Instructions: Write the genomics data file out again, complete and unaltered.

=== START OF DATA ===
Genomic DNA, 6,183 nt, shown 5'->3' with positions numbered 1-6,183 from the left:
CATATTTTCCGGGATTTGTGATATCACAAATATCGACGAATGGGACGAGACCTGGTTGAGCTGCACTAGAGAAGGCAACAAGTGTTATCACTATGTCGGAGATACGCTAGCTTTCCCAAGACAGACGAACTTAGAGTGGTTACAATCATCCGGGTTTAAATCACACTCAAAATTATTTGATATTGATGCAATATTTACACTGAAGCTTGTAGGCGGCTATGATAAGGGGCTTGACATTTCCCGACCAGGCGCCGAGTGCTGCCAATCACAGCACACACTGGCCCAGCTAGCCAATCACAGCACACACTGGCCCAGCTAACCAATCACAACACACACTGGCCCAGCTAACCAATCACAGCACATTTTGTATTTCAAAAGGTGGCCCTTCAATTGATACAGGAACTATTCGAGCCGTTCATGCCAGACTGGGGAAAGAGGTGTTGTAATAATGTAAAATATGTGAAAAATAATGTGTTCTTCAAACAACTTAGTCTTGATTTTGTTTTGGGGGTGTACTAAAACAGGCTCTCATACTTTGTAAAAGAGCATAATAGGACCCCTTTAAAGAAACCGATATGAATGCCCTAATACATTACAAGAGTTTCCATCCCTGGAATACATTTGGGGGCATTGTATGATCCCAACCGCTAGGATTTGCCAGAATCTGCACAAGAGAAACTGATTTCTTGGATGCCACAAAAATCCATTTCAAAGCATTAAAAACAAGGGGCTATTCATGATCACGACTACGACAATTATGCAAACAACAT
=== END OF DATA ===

Genomic DNA, 6,183 nt, shown 5'->3' with positions numbered 1-6,183 from the left:
CATATTTTCCGGGATTTGTGATATCACAAATATCGACGAATGGGACGAGACCTGGTTGAGCTGCACTAGAGAAGGCAACAAGTGTTATCACTATGTCGGAGATACGCTAGCTTTCCCAAGACAGACGAACTTAGAGTGGTTACAATCATCCGGGTTTAAATCACACTCAAAATTATTTGATATTGATGCAATATTTACACTGAAGCTTGTAGGCGGCTATGATAAGGGGCTTGACATTTCCCGACCAGGCGCCGAGTGCTGCCAATCACAGCACACACTGGCCCAGCTAGCCAATCACAGCACACACTGGCCCAGCTAACCAATCACAACACACACTGGCCCAGCTAACCAATCACAGCACATTTTGTATTTCAAAAGGTGGCCCTTCAATTGATACAGGAACTATTCGAGCCGTTCATGCCAGACTGGGGAAAGAGGTGTTGTAATAATGTAAAATATGTGAAAAATAATGTGTTCTTCAAACAACTTAGTCTTGATTTTGTTTTGGGGGTGTACTAAAACAGGCTCTCATACTTTGTAAAAGAGCATAATAGGACCCCTTTAAAGAAACCGATATGAATGCCCTAATACATTACAAGAGTTTCCATCCCTGGAATACATTTGGGGGCATTGTATGATCCCAACCGCTAGGATTTGCCAGAATCTGCACAAGAGAAACTGATTTCTTGGATGCCACAAAAATCCATTTCAAAGCATTAAAAACAAGGGGCTATTCATGATCACGACTACGACAATTATGCAAACAACAT